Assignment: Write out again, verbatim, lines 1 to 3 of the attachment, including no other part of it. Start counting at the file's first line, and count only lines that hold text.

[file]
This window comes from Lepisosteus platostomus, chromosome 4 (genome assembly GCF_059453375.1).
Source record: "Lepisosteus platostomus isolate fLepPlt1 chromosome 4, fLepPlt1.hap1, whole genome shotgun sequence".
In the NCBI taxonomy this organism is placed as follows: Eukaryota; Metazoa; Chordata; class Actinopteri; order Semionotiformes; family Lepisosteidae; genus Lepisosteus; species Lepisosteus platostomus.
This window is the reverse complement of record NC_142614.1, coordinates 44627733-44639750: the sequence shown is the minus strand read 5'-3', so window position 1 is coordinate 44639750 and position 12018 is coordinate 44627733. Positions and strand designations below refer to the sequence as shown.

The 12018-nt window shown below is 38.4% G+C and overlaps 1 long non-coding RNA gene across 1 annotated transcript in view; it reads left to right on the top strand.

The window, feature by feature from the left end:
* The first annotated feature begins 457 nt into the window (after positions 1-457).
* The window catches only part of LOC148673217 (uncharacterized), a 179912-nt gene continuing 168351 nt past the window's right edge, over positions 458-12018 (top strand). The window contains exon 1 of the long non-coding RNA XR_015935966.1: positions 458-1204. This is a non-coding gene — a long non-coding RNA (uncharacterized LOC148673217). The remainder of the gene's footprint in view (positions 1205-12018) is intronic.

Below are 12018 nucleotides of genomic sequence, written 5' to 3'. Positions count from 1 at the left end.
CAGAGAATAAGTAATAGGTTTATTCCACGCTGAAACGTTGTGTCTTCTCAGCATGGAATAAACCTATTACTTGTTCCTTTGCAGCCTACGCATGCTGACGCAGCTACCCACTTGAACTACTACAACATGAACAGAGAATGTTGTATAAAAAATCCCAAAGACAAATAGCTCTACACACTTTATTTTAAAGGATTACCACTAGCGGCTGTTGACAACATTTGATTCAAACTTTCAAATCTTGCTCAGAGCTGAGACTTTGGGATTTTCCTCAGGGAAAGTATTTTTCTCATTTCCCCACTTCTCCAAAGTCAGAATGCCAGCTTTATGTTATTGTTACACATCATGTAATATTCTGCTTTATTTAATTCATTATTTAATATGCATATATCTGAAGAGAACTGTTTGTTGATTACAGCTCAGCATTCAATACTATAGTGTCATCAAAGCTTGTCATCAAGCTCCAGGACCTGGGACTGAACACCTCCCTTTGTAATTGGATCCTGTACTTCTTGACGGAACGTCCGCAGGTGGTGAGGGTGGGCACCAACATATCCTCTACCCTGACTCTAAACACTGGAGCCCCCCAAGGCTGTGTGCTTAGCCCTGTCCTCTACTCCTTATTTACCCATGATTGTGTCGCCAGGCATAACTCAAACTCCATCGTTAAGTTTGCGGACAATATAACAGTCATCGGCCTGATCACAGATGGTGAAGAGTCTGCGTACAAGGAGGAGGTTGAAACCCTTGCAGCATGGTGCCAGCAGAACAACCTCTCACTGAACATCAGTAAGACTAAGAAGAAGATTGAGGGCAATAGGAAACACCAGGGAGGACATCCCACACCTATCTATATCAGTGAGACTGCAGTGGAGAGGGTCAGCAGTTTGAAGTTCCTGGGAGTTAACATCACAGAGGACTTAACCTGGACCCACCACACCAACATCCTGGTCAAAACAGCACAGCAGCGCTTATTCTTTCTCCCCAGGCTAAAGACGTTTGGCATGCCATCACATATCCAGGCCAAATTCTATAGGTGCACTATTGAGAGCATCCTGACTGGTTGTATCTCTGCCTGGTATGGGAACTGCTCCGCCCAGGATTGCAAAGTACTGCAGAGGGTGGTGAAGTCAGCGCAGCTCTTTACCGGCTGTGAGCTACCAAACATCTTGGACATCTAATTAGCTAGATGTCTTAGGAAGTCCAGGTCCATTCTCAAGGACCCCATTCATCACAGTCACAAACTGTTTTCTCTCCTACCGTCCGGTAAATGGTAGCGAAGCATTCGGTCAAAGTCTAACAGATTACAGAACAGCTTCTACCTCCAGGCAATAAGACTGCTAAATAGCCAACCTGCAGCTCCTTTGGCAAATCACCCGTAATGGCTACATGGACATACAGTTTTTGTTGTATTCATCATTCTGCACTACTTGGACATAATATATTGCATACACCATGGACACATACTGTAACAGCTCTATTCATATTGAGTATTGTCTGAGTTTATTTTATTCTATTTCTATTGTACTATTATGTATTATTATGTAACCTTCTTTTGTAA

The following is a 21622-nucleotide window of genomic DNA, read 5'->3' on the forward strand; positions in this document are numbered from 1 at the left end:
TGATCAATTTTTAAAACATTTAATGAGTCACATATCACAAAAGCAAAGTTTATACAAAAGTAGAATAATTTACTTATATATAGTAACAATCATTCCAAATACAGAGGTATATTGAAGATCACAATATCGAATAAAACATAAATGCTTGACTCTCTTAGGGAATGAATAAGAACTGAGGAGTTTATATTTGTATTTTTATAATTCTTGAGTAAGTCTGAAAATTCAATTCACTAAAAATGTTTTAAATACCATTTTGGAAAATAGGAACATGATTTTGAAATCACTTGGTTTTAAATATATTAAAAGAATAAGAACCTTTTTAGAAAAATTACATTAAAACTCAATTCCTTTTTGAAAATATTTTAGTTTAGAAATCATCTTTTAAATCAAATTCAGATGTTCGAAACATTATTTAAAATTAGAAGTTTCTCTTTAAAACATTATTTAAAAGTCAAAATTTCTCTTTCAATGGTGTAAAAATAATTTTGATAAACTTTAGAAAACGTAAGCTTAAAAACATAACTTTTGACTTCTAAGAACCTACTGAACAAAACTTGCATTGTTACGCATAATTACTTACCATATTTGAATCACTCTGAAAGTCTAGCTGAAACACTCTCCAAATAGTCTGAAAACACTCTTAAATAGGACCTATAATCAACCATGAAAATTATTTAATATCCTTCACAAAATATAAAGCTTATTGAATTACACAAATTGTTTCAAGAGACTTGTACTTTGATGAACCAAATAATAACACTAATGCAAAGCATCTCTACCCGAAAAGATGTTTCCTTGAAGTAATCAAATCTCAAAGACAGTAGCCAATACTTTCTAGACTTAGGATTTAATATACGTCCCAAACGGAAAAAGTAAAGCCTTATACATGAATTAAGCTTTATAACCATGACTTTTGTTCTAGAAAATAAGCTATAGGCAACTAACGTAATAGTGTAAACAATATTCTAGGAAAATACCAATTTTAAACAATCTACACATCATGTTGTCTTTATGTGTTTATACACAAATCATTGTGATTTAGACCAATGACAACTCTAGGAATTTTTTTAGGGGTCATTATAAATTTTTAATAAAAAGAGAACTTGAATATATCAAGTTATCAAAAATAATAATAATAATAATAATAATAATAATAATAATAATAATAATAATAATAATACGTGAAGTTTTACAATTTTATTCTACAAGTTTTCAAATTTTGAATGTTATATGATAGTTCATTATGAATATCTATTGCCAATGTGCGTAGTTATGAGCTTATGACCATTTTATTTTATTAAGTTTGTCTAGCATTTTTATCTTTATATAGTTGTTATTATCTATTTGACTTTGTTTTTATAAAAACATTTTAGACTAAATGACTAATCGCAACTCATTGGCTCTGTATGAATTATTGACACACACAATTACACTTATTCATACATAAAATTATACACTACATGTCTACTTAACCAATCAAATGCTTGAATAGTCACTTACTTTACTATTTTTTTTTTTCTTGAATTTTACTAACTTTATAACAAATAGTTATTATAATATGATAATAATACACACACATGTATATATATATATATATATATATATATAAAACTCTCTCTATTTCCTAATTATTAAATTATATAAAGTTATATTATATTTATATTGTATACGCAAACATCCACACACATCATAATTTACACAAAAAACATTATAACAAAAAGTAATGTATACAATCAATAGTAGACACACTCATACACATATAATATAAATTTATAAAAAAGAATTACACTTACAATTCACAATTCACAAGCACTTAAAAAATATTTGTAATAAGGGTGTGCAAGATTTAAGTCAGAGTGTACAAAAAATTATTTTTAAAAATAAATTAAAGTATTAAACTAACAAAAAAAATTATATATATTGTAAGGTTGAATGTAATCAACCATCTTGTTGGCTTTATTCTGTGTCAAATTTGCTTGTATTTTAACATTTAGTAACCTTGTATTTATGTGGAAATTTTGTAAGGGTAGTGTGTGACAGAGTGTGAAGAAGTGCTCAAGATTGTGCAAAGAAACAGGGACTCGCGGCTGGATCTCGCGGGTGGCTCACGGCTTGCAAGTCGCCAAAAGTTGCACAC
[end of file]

This window comes from Lepisosteus platostomus, chromosome 4 (genome assembly GCF_059453375.1).
Source record: "Lepisosteus platostomus isolate fLepPlt1 chromosome 4, fLepPlt1.hap1, whole genome shotgun sequence".
In the NCBI taxonomy this organism is placed as follows: Eukaryota; Metazoa; Chordata; class Actinopteri; order Semionotiformes; family Lepisosteidae; genus Lepisosteus; species Lepisosteus platostomus.